The two most fraught conversations this week both have Chinese President Xi Jinping on one side. In Moscow, he's currently talking to his Russian counterpart and host, Vladimir Putin. In a video conference or phone call that's assumed to follow within days, he'll then interface with the Ukrainian leader, Volodymyr Zelensky.
In tone, that second conversation is sure to be stilted and awkward. In substance, it's unlikely to achieve much, if anything. And yet, the nuances will be consequential -- both for Ukraine's war of self-defence and for global diplomacy and world order. How should Mr Zelensky approach the call?
Mr Xi -- fresh from securing himself an eyebrow-raising third term in office -- is trying to do four things. First, he wants to push back globally against the US, which he accuses of trying to impede China's rise. Second, he wants to pose -- with a keen eye to audiences in the "Global South" -- as a global peacemaker and honest broker. Third, he aims to prevent Russia's war against Ukraine from escalating to a nuclear conflict. And last, he wants to enshrine his own interpretation of sovereignty as a guiding principle to global politics, with a view to Taiwan.
For the first objective -- staring down the US-led West -- Mr Xi still regards Mr Putin as a useful understudy, who must be kept from failing outright in Ukraine. Hence the compliment of a visit and hints of military support.
For the second -- posing as peacemaker -- Beijing last month published a highfalutin "Global Security Initiative Concept", followed by 12 theses for a "Political Settlement of the Ukraine Crisis". Mr Xi also picked up some diplomatic street cred recently when China brokered a detente in an unrelated conflict, the one between Iran and Saudi Arabia.
Mr Xi's third objective -- to prevent World War III or nuclear escalation -- is shared by the US and its partners. Here Mr Xi, with his sway over Mr Putin, can play a helpful role.
It's the fourth objective -- the definition of sovereignty and integrity -- where things get complicated. Mr Xi wants the world to stipulate who is and isn't sovereign. And he places Taiwan in the latter category. Formally, Beijing and Taipei agree that there's only one China, disagreeing "only" over its official name and government. Even the US hews to a "One-China Policy". So whenever Mr Xi stresses the words "sovereignty" or "territorial integrity", he's glancing at Washington and telegraphing: "Stay out of our business, in our province of Taiwan."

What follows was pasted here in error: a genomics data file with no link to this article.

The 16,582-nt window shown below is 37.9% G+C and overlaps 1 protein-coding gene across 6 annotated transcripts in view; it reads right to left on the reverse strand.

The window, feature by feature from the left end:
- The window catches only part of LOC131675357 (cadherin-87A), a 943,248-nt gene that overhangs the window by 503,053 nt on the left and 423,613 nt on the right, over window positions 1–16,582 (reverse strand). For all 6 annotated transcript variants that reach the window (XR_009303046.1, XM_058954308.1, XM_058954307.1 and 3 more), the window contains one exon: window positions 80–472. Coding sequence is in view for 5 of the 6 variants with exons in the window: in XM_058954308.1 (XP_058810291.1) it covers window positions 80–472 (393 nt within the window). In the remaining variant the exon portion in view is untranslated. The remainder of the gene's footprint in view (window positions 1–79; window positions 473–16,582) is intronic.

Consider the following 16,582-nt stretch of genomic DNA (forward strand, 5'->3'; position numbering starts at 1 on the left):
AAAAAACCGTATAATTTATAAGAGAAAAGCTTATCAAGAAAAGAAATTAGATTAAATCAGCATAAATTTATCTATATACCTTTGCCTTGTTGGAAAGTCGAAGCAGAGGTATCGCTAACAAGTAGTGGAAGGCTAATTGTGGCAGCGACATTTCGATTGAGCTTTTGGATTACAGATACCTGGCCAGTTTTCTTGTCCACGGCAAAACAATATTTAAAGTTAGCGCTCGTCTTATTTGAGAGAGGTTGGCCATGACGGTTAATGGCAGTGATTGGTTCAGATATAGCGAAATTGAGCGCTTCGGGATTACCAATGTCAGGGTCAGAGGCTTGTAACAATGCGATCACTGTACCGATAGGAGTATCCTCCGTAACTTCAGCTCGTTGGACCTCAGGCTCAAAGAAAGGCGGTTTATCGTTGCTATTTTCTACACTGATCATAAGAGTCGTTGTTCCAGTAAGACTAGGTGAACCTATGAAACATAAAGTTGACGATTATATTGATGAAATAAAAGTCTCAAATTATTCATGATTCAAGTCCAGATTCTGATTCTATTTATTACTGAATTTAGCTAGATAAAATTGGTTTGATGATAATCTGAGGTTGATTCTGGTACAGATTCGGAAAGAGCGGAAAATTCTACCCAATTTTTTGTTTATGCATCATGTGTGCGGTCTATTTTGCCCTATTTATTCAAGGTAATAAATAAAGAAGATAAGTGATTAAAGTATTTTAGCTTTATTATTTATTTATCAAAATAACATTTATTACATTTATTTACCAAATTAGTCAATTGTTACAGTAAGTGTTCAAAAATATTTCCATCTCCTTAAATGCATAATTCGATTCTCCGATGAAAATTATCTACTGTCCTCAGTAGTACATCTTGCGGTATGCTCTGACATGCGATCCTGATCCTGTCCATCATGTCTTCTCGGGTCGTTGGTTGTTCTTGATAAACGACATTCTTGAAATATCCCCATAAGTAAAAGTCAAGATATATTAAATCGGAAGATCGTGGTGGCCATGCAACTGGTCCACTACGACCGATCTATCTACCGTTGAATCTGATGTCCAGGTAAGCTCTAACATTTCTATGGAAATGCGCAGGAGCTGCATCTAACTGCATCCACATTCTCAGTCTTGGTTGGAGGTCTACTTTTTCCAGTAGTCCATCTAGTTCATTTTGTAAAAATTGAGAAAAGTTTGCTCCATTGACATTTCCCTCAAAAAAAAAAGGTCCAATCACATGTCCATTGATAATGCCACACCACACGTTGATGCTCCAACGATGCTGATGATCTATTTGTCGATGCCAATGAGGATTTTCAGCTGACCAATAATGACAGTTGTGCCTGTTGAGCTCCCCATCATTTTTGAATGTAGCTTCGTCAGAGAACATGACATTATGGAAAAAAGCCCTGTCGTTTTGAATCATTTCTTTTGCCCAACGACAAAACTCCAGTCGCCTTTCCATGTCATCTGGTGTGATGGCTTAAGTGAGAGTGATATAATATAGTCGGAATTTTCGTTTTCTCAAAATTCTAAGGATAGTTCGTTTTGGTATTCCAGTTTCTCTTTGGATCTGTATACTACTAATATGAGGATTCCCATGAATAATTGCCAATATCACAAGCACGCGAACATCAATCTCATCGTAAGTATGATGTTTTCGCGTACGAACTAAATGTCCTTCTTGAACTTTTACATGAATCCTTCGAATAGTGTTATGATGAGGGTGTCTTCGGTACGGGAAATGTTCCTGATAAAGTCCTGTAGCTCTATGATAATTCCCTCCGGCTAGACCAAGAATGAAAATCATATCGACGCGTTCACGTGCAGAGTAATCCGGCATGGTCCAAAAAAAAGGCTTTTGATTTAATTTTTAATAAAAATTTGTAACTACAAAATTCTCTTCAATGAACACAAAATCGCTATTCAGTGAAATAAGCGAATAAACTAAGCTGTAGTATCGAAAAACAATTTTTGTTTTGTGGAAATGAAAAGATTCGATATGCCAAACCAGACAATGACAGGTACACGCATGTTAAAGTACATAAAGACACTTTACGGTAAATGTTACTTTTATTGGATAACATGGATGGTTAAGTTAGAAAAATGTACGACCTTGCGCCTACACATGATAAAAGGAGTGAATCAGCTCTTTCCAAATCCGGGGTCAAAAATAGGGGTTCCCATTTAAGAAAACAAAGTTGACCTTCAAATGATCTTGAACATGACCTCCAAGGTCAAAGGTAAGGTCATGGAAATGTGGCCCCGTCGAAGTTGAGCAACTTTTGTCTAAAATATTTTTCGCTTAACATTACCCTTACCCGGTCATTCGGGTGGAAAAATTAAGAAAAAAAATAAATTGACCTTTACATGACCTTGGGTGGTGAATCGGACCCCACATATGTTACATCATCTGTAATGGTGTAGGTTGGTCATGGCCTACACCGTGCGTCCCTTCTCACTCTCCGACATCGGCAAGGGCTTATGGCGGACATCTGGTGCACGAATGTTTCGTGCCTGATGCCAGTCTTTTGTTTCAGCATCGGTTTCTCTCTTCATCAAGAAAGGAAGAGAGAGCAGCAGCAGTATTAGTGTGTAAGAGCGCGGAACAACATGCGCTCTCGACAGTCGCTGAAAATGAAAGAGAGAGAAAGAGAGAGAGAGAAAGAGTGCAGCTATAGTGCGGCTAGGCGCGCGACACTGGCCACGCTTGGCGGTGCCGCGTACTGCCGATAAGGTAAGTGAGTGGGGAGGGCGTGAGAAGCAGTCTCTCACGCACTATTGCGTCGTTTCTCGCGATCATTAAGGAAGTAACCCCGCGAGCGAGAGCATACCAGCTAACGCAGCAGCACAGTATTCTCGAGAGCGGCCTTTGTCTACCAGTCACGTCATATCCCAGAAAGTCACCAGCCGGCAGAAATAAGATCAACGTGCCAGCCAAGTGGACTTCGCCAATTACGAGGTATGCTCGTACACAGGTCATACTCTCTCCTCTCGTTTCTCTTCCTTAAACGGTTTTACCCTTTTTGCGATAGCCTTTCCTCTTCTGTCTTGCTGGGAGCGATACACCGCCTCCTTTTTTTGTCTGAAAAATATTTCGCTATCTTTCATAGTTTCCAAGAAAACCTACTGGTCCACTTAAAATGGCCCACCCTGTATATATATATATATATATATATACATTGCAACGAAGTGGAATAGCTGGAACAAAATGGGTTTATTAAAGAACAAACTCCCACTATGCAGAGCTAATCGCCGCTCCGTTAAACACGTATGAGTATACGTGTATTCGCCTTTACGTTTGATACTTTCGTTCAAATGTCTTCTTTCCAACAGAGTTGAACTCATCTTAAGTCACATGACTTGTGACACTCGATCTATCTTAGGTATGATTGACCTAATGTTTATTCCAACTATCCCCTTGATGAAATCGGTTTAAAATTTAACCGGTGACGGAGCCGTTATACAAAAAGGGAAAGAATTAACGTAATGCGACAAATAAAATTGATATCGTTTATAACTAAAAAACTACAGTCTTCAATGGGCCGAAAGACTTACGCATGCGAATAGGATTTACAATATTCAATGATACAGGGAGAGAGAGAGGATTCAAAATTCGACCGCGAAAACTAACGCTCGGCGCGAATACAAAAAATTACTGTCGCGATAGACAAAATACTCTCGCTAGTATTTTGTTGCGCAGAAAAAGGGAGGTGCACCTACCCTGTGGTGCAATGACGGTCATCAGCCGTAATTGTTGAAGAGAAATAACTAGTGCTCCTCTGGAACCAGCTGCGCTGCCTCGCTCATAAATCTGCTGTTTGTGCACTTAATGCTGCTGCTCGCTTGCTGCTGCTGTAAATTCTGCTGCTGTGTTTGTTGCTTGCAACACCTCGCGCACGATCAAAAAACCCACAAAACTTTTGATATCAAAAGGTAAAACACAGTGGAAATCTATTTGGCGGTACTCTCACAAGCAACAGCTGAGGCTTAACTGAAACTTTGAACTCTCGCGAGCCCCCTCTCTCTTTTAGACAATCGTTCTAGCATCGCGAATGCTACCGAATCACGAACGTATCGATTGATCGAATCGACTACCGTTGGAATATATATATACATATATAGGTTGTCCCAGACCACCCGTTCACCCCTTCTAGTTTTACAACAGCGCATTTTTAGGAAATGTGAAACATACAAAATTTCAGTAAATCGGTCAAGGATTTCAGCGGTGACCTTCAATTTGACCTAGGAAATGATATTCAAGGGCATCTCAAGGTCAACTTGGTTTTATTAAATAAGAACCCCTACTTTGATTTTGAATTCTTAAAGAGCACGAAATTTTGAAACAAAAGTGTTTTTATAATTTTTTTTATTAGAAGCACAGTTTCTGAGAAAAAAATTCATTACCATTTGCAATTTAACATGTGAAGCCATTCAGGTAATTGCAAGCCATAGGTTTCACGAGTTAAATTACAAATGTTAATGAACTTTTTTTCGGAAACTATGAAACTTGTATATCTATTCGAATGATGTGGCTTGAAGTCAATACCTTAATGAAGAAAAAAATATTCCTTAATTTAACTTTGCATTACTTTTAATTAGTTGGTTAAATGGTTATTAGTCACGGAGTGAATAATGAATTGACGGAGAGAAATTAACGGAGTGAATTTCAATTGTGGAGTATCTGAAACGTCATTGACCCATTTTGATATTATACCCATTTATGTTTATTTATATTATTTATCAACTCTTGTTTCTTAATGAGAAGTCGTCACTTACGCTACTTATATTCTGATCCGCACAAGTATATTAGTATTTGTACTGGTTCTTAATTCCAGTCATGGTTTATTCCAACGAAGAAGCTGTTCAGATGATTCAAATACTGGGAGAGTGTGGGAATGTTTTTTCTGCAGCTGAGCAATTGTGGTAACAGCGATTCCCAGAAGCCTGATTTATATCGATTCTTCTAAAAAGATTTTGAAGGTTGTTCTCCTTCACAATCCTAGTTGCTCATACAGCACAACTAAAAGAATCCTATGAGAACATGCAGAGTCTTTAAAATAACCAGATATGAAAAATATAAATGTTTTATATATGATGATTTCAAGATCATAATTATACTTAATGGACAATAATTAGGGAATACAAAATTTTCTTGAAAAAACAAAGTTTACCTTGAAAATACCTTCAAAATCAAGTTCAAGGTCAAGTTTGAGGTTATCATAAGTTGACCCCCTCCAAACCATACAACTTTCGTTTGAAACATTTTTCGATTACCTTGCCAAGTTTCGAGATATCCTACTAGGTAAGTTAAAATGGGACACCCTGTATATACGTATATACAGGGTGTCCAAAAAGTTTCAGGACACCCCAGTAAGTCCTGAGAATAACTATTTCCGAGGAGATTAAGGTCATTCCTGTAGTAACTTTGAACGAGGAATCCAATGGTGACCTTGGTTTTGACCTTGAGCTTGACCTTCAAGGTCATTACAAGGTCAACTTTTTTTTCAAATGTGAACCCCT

That same respect for territorial integrity should therefore make Mr Xi condemn Mr Putin's invasion and side with Ukraine. The country has been independent and sovereign since 1991, and (unlike Taiwan) is a member of the United Nations. On paper, Russia recognises Ukraine too. In 1994, Moscow even gave Kyiv assurances over its integrity and security in return for the Ukrainians giving up their Soviet-era nuclear warheads.
But China hasn't denounced Mr Putin's attack. This omission exposes Mr Xi as a hypocrite rather than an honest broker. After papering over the first point in his own peace plan -- territorial integrity -- he has no credibility in pushing the others, from "ceasing hostilities" to "resuming peace talks".
Writing in a Chinese newspaper before Mr Xi's visit, Mr Putin has signalled that for talks to start, Ukraine would have to accept Russia's illegal annexations of Ukrainian territory. If Mr Xi cajoles Mr Zelensky into negotiations on that basis, the Chinese leader clearly doesn't believe in sovereignty at all. Talking would amount to capitulation in the face of aggression.
So how should Mr Zelensky answer the phone? In 2019, it was former US president Donald Trump on the line. Sounding like a Mafia Don, Mr Trump attempted to bully Mr Zelensky ("I need you to do us a favour though…") into investigating Joe Biden, Mr Trump's opponent at the time. Somehow, Mr Zelensky managed to stay diplomatic without giving in.
He'll need that aplomb again with Mr Xi. Simply rebuffing Chinese overtures is not an option, because Kyiv is fighting not only a physical war but a contest of narratives to win moral, economic and military support across the world. And from the Global South to Putin sympathisers in the West, too many people with influence would be ready to hand Mr Putin a propaganda victory.
Mr Zelensky should instead recognise that Mr Xi is really after sound bites that make him look good. So the Ukrainian president should give him some, but focus on point one of Mr Xi's own peace plan.
During the call, Mr Zelensky should insist on his country's sovereignty and territorial integrity as the basis of all subsequent talks, and get his Chinese counterpart to nod along. After all, it's simply what Beijing is urging, is it not?
If Mr Xi's overture is only a bluff, let Mr Zelensky call it. If it has substance, let's find out and build on that. ©2023 Bloomberg
Andreas Kluth is a Bloomberg Opinion columnist covering European politics. A former editor in chief of Handelsblatt Global and a writer for the Economist, he is the author of 'Hannibal and Me'.